Always important in the Navajo economy, sheep became the basis of sustenance for many in the post-Bosque Redondo era. Adaptable and innovative, the Navajo responded to their new situation by developing a livestock-based economy. In the 1880s, the livestock economy flourished, making the Navajo prosperous by their own standards. But this attempt at self-sufficiency also put many of the Navajo in conflict with some of the most powerful interests in the New Mexico Territory. 
After 1846, the Territory of New Mexico was transformed. A loosely knit cabal often referred to as the "Santa Fe Ring" dominated both the political and economic affairs of the territory. Many of its members, such as Thomas Benton Catron, later U.S. senator from New Mexico and the person for whom Catron County is named, made great fortunes and wielded vast influence. Even those who were sometimes supportive of Hispano and Indian interests, such as territorial governor and judge L. Bradford Prince, were far more sympathetic toward the Pueblos than the Navajo. Almost all of the leaders of the ring were involved in the livestock industry and most had some ties to the various railroads that sought to traverse New Mexico in the 1870s and 1880s. The result was that the most powerful forces in the territory had needs that came in direct conflict with the growing and increasingly prosperous Navajo livestock economy.
In the resolution of the so-called "Checkerboard lands" dispute between 1885 and 1910, powerful territorial interests and the Navajos developed a pattern of economic competition to replace the military adversity of the pre-Bosque Redondo era. The attitude of the Americans toward the Navajo had not changed; despite the fact that Navajos resided in the jurisdiction of the U.S., they were still regarded as opponents. The checkerboard resulted from the overlap of the alternating sections of land given to the railroads with executive order additions to the Navajo reservation and public domain lands. Compounding the problem were historical patterns of use. Navajos settled in the contested areas after their return from the Bosque Redondo and grazed animals in the area. The Indians sought to make the area an executive order addition to the reservation, but the discovery of Artesian water made the status of the lands worth contesting. Efforts by leading members of the territory helped assure delays, and the situation was never clearly adjudicated. 
In Arizona, the Navajos faced a similar situation. Encroaching grazing interests pushed farther north in the state, threatening Navajo sheep range along the southern rim of the reservation. Pressure increased as the network of trading posts spread across the reservation, embroiling Navajos in the cash economy and subtly encouraging more emphasis on craft-making. Little of this reached the Navajo Mountain area, located in the heart of the western reservation. No trading posts were located in the area before 1900, and the contested public domain areas that skirted the reservation protected the people of its heartland from outside grazing pressures. In the vicinity of Navajo Mountain, Navajos retained a historic pattern of living.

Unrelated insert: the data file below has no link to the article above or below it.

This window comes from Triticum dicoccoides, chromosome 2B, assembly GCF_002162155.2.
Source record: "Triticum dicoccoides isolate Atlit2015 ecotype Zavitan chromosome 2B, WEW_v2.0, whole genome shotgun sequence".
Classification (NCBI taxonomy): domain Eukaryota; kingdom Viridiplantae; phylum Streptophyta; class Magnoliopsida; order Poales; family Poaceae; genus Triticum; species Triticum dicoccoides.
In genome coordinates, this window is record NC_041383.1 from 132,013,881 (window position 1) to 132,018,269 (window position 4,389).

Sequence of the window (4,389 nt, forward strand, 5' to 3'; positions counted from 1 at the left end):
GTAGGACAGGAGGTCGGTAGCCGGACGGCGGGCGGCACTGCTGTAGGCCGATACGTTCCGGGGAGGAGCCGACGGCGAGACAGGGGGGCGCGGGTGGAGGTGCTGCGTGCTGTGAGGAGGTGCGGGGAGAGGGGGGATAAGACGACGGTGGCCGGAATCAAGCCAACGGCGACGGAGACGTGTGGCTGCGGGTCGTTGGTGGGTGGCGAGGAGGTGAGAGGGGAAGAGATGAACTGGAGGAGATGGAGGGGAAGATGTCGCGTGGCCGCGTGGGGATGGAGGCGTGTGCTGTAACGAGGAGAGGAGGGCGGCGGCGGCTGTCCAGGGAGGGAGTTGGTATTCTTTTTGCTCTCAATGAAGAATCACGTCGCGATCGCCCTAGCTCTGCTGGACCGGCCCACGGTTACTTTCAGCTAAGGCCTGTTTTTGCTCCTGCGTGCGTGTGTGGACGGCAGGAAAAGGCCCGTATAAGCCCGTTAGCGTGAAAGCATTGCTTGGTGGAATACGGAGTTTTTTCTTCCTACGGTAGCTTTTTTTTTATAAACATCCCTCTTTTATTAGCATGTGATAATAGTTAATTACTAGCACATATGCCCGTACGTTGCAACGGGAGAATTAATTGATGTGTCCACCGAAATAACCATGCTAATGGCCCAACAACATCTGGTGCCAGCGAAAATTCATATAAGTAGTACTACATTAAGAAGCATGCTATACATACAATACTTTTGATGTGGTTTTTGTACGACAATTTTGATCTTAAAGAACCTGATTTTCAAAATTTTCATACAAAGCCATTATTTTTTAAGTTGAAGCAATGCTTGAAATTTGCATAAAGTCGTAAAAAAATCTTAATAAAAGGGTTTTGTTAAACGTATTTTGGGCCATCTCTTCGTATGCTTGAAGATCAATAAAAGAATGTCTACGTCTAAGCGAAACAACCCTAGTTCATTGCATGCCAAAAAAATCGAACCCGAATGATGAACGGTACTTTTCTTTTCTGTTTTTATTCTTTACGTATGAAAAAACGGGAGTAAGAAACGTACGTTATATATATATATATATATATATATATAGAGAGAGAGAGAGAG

At the turn of the twentieth century, the Navajos were people in transition, saved by their adaptability. They had survived the Bosque Redondo and developed new strategies to replace what they had lost. The livestock industry initially flourished, but the period of relative prosperity came to a halt in early 1890s as a result of an extended drought. The Navajo population continued to grow. This led to increasing pressure on the resources of the region and economy of the Navajo people.
Yet there were splits within the Navajo community. Those who experienced the Bosque Redondo had a different outlook than those who fled to the area around Navajo Mountain. The people of the area that would become Navajo National Monument remained largely unaffected by the Anglo world. Apart from it geographically, their cultural independence was protected by difficult terrain and the lack of Anglo institutions in northeastern Arizona. This area was one of the last places to be surveyed and mapped, much of which did not occur until after 1910. In the early twentieth century, few Anglos dared traverse the area.